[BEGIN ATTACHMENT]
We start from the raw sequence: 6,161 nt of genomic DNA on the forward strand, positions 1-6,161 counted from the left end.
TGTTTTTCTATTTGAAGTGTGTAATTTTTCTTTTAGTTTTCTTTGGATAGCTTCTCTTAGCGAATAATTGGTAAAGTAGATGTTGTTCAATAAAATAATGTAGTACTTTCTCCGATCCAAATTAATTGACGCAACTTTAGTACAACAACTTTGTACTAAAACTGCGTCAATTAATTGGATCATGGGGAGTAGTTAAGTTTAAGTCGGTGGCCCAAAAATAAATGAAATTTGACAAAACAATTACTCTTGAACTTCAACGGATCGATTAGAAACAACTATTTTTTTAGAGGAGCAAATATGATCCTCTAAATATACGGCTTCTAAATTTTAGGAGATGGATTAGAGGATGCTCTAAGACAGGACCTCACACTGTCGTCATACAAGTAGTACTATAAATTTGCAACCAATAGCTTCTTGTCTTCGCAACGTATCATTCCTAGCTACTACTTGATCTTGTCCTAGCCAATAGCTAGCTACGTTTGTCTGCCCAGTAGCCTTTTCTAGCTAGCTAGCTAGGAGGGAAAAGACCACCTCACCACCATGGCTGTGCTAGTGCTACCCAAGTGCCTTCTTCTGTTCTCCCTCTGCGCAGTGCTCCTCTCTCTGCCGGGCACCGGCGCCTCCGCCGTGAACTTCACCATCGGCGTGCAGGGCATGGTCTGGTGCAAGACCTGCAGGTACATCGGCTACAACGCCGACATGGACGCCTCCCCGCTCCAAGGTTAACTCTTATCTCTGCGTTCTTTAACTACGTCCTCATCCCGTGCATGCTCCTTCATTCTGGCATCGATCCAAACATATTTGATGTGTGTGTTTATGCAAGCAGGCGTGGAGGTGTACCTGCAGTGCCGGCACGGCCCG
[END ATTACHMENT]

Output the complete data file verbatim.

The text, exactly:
We start from the raw sequence: 6,161 nt of genomic DNA on the forward strand, positions 1-6,161 counted from the left end.
TGTTTTTCTATTTGAAGTGTGTAATTTTTCTTTTAGTTTTCTTTGGATAGCTTCTCTTAGCGAATAATTGGTAAAGTAGATGTTGTTCAATAAAATAATGTAGTACTTTCTCCGATCCAAATTAATTGACGCAACTTTAGTACAACAACTTTGTACTAAAACTGCGTCAATTAATTGGATCATGGGGAGTAGTTAAGTTTAAGTCGGTGGCCCAAAAATAAATGAAATTTGACAAAACAATTACTCTTGAACTTCAACGGATCGATTAGAAACAACTATTTTTTTAGAGGAGCAAATATGATCCTCTAAATATACGGCTTCTAAATTTTAGGAGATGGATTAGAGGATGCTCTAAGACAGGACCTCACACTGTCGTCATACAAGTAGTACTATAAATTTGCAACCAATAGCTTCTTGTCTTCGCAACGTATCATTCCTAGCTACTACTTGATCTTGTCCTAGCCAATAGCTAGCTACGTTTGTCTGCCCAGTAGCCTTTTCTAGCTAGCTAGCTAGGAGGGAAAAGACCACCTCACCACCATGGCTGTGCTAGTGCTACCCAAGTGCCTTCTTCTGTTCTCCCTCTGCGCAGTGCTCCTCTCTCTGCCGGGCACCGGCGCCTCCGCCGTGAACTTCACCATCGGCGTGCAGGGCATGGTCTGGTGCAAGACCTGCAGGTACATCGGCTACAACGCCGACATGGACGCCTCCCCGCTCCAAGGTTAACTCTTATCTCTGCGTTCTTTAACTACGTCCTCATCCCGTGCATGCTCCTTCATTCTGGCATCGATCCAAACATATTTGATGTGTGTGTTTATGCAAGCAGGCGTGGAGGTGTACCTGCAGTGCCGGCACGGCCCG